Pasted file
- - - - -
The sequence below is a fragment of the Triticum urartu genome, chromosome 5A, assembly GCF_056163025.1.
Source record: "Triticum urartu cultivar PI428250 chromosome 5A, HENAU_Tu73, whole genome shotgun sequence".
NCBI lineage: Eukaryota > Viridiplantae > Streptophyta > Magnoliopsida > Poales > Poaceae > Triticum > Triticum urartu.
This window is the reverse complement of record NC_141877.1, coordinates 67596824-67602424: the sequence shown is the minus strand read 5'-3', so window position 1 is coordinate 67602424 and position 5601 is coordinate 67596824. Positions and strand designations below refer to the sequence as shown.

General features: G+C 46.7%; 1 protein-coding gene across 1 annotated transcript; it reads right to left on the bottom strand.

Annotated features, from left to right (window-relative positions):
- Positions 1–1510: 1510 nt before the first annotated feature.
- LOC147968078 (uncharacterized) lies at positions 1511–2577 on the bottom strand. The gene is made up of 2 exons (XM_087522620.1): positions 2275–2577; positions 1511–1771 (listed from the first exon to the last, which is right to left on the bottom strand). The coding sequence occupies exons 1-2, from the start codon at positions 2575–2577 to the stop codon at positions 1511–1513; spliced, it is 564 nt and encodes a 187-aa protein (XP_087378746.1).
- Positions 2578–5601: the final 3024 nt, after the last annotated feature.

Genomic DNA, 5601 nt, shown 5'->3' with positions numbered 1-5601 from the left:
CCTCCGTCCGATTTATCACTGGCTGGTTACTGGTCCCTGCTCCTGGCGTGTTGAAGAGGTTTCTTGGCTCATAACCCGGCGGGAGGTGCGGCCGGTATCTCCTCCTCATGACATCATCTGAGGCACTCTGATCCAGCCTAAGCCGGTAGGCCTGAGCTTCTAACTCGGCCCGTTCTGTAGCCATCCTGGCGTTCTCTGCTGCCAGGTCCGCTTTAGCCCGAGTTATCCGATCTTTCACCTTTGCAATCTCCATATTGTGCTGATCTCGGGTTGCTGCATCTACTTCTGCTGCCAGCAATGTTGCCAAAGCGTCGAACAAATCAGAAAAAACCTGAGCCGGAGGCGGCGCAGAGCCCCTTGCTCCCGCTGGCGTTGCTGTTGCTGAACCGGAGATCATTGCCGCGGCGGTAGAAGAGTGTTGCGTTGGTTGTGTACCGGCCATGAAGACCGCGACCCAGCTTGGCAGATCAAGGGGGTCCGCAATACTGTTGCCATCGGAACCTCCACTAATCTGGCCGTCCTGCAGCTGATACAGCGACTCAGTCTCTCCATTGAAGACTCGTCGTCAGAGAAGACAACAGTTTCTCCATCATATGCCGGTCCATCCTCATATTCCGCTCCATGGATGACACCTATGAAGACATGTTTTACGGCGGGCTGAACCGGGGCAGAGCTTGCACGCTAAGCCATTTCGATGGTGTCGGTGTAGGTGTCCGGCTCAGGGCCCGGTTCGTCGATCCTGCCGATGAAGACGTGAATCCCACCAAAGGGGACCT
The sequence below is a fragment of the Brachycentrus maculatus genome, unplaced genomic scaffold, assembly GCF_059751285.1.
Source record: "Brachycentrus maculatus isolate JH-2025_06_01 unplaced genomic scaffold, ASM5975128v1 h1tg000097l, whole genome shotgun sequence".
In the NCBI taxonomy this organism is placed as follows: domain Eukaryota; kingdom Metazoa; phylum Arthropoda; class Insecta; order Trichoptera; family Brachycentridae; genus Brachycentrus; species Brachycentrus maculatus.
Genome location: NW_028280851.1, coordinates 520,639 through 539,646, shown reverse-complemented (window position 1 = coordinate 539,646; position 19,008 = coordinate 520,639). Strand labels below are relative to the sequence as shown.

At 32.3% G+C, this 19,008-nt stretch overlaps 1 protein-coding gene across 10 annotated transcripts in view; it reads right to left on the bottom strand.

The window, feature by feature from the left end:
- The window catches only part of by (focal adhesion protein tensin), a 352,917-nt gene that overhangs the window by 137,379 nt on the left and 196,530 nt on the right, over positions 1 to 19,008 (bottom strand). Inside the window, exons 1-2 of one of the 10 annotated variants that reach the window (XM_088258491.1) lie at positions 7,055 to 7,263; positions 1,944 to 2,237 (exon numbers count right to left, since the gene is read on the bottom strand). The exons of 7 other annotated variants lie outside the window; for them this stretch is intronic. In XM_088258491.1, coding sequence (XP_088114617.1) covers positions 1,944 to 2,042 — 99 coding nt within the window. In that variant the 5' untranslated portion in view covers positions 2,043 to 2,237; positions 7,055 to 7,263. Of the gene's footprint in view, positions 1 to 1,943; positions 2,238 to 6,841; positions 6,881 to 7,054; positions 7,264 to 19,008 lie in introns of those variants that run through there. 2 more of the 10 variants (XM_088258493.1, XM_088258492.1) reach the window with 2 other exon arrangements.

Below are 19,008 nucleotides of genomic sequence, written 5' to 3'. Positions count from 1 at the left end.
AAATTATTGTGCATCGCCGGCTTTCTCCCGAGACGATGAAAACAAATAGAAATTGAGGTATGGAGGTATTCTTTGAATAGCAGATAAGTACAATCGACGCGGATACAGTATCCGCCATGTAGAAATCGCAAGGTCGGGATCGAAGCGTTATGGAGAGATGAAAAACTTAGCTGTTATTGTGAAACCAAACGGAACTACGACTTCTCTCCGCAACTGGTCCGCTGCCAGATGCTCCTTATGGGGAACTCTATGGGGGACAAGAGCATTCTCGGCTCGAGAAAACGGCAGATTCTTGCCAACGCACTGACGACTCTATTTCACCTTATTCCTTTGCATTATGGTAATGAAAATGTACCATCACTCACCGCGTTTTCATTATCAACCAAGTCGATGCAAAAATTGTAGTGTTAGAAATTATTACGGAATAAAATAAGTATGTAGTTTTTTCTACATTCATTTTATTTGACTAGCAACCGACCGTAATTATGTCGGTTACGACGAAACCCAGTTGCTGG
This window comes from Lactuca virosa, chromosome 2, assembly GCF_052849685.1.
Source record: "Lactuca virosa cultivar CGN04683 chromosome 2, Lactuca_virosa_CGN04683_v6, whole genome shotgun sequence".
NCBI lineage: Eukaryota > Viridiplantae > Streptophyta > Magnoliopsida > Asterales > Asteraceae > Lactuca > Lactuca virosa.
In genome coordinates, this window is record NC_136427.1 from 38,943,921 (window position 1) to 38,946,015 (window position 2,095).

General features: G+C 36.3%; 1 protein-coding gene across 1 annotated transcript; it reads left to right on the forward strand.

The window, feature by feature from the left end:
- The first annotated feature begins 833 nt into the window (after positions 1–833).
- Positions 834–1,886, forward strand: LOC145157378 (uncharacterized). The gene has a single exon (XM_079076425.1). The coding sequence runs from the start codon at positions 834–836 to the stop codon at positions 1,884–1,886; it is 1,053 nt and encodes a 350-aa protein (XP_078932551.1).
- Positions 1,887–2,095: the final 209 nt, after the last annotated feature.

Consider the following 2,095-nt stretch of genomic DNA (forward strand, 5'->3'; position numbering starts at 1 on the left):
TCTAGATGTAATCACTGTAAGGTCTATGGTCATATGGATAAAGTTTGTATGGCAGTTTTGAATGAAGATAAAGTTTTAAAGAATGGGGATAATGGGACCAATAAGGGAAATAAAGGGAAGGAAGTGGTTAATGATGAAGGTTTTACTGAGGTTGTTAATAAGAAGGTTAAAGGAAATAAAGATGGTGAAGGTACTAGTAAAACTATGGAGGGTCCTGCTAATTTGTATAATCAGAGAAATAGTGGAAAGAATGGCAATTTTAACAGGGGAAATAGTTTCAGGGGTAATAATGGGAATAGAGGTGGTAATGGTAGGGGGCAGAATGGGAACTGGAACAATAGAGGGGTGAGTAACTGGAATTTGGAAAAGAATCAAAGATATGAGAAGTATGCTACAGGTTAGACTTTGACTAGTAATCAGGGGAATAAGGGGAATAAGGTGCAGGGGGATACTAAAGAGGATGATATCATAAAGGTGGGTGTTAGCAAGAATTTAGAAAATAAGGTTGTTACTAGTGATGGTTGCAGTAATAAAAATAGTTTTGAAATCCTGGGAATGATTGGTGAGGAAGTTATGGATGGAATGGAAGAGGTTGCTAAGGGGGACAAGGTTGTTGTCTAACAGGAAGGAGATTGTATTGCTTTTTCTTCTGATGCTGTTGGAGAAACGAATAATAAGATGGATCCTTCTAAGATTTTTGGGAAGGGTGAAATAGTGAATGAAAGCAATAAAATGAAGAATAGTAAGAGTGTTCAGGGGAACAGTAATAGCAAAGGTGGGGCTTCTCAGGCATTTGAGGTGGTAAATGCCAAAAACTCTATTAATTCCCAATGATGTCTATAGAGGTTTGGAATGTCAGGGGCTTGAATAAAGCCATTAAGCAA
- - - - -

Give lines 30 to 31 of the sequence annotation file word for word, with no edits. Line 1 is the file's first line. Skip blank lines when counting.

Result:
Consider the following 2,095-nt stretch of genomic DNA (forward strand, 5'->3'; position numbering starts at 1 on the left):
TCTAGATGTAATCACTGTAAGGTCTATGGTCATATGGATAAAGTTTGTATGGCAGTTTTGAATGAAGATAAAGTTTTAAAGAATGGGGATAATGGGACCAATAAGGGAAATAAAGGGAAGGAAGTGGTTAATGATGAAGGTTTTACTGAGGTTGTTAATAAGAAGGTTAAAGGAAATAAAGATGGTGAAGGTACTAGTAAAACTATGGAGGGTCCTGCTAATTTGTATAATCAGAGAAATAGTGGAAAGAATGGCAATTTTAACAGGGGAAATAGTTTCAGGGGTAATAATGGGAATAGAGGTGGTAATGGTAGGGGGCAGAATGGGAACTGGAACAATAGAGGGGTGAGTAACTGGAATTTGGAAAAGAATCAAAGATATGAGAAGTATGCTACAGGTTAGACTTTGACTAGTAATCAGGGGAATAAGGGGAATAAGGTGCAGGGGGATACTAAAGAGGATGATATCATAAAGGTGGGTGTTAGCAAGAATTTAGAAAATAAGGTTGTTACTAGTGATGGTTGCAGTAATAAAAATAGTTTTGAAATCCTGGGAATGATTGGTGAGGAAGTTATGGATGGAATGGAAGAGGTTGCTAAGGGGGACAAGGTTGTTGTCTAACAGGAAGGAGATTGTATTGCTTTTTCTTCTGATGCTGTTGGAGAAACGAATAATAAGATGGATCCTTCTAAGATTTTTGGGAAGGGTGAAATAGTGAATGAAAGCAATAAAATGAAGAATAGTAAGAGTGTTCAGGGGAACAGTAATAGCAAAGGTGGGGCTTCTCAGGCATTTGAGGTGGTAAATGCCAAAAACTCTATTAATTCCCAATGATGTCTATAGAGGTTTGGAATGTCAGGGGCTTGAATAAAGCCATTAAGCAA